The twins recently dared and successfully completed a challenging and dangerous mission to reach the North and South Poles on skis, (pulling their entire logistics weighing over 135 pounds) on sleds, over extremely rough, uneven ice at average temperatures of minus 24 degree temperatures dipping to minus 35 on some days, covering over 115 kilometres to each pole. They talk about their journey as mountaineers and adventurers, and how they broke social barriers.
There are triggers to success, and then there is a tipping point. For us ‘Doon girls, 24 now with a few minutes separating us, even scaling the tallest peak in the world together wasn’t the tipping point. It took us scaling six more, in six other continents to reach our mission and literally push the stakes of achievement higher. The intriguing part of our story? Our biggest challenges were not the mountains, but mindsets.
As part of our #Mission2for7, which began with a journey to Kilimanjaro in 2012, we successfully reached the top of seven peaks, one each in Asia, Africa, Europe, the two Americas, Papua New Guinea and Antarctica. The expedition was not only to pursue our passion, but to also prove on behalf of girls in our country that every male-dominated field can be toppled over by a woman.
To rewind our tale, let’s say we were battling against odds before even being born. Hailing from Haryana to those not acquainted means that one has to be lucky to be a girl, owing to its female foeticide and infanticide rates, the highest in the country. Not surprisingly, our region, much like the rest of North India, also witnesses widespread sexism and gender violence. We consider ourselves privileged to have faced none of this from our kin. We were always given wings to fly and achieve our dreams by our Retired Colonel father, V.S Malik. (This, despite there being no mountaineers in our family!)
We have been asked by many how we coped with climbing on our period days; the truth is, we never even thought of taking breaks. If a 29,000 foot peak could not stop us, there was no way periods would!
Our trekking and overall mountaineering experience was a lot easier because our period cycle was aligned. Many believe that women with close physical and emotional proximity are likely to share simultaneous menstrual cycles. If they are not aligned, they are likely to, with each woman’s cycle moving by a few days until both their periods occur at most three or four days to each other. We won’t call this a myth because we have always had our menstrual cycle aligned with each other! Because of this, we could plan our routes and days better, prepare for contingencies and moreover, exactly understand each other’s plight!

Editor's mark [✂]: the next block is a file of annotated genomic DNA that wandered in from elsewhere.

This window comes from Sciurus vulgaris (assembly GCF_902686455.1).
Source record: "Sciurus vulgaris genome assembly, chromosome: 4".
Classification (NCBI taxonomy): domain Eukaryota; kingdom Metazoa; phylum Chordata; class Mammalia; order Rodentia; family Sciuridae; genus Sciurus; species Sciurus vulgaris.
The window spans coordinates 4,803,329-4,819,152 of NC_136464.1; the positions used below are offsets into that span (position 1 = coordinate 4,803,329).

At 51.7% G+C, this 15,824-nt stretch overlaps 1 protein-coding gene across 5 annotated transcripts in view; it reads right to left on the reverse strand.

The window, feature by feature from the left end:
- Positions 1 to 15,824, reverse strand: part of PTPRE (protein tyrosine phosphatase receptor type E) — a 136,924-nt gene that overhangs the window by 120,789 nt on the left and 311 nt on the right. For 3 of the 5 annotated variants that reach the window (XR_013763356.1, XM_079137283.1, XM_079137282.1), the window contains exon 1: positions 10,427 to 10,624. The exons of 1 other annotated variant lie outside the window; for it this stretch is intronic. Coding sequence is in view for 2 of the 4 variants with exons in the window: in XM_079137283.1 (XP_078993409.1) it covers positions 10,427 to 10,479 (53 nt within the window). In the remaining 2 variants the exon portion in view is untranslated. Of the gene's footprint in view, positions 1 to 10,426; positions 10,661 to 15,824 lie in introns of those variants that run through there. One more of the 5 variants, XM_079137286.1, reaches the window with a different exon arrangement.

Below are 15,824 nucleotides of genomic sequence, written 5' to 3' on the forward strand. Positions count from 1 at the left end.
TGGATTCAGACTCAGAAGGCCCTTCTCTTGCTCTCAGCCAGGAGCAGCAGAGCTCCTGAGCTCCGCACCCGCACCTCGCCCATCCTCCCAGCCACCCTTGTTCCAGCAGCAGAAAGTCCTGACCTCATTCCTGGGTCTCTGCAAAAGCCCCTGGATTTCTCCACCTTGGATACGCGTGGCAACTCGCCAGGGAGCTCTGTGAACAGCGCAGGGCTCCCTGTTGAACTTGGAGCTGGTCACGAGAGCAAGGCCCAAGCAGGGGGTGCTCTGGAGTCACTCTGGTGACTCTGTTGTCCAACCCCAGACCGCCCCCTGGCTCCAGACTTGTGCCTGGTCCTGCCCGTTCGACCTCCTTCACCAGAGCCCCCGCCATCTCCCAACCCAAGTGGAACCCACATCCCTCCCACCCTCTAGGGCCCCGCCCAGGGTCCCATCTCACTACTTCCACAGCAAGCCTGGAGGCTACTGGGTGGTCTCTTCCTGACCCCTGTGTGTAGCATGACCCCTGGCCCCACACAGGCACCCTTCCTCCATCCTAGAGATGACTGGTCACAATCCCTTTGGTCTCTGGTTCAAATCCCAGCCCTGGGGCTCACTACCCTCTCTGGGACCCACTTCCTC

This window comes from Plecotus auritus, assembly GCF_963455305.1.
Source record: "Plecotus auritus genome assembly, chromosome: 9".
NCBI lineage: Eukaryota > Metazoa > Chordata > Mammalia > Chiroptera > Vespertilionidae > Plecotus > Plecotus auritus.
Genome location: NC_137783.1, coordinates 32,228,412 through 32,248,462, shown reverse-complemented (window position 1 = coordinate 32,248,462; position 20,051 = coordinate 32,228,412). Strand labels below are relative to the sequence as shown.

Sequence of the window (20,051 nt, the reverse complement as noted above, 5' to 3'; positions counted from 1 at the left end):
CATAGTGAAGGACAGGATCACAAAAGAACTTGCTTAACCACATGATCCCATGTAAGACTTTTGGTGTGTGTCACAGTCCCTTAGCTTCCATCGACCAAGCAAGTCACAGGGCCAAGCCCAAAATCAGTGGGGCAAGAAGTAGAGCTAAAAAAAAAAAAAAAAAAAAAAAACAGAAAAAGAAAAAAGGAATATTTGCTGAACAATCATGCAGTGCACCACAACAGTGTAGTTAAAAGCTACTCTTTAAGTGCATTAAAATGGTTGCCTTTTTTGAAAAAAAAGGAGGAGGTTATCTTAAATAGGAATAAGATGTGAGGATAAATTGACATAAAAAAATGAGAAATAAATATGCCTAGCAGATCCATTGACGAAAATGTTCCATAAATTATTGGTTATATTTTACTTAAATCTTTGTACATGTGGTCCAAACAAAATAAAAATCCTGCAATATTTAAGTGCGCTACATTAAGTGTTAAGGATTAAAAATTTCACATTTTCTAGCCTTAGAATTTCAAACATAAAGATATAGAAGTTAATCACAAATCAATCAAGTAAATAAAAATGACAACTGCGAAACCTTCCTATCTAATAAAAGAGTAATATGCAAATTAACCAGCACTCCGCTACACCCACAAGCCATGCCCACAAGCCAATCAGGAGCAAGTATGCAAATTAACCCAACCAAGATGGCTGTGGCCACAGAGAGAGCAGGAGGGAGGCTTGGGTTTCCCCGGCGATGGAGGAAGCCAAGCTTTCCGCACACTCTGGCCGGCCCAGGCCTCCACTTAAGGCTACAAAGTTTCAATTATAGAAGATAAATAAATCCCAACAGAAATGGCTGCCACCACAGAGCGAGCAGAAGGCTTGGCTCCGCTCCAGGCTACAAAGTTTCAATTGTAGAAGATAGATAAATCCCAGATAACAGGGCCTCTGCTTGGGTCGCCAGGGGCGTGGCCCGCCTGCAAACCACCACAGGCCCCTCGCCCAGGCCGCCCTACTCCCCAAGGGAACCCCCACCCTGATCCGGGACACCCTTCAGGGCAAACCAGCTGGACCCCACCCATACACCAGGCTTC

Let’s face it, behind all our pictures on the Everest and other peaks are not-so-hunky dory tales of avalanches and escapades from crevices, blizzards, overhangs, jagged mountain cliffs and oodles of relentless commitment. Superior sanitary protection was a necessity, not a luxury. But our period never ‘stopped’ us from achieving our goal, as it is a natural process of life.
By climbing the peaks that we did, we wanted to symbolise the mountains of challenges Indian girls surmount every day. And getting rid of menstrual taboo was one of them.
Even in circa 2015, many parents subject girls to denial, exclusion, malnutrition, lack of education and eventual economic dependence on men. When there are so many social factors, shaped by rigid centuries-old beliefs stacked against you, scaling a Mt Elbrus or a Mt McKinley seems a tad easier.
To align our daunting missions of fighting for equality for the girl child, we are proud to associate with Whisper’s ‘Touch the Pickle’ movement to ban menstrual taboos. A nation, which on one hand witnesses the most amazing breakthroughs in space and dreams of being a superpower of the century, simply cannot afford to have taboos such as those around periods.
Stepping out, going to holy places, chasing one’s passions, following one’s dreams and achieving one’s potentials cannot be restricted by a biological truth called menstruation. Achieving our mountaineering missions gave us much fulfillment, but doing so for the Indian girl child, along with Whisper, will give our lives a whole new meaning.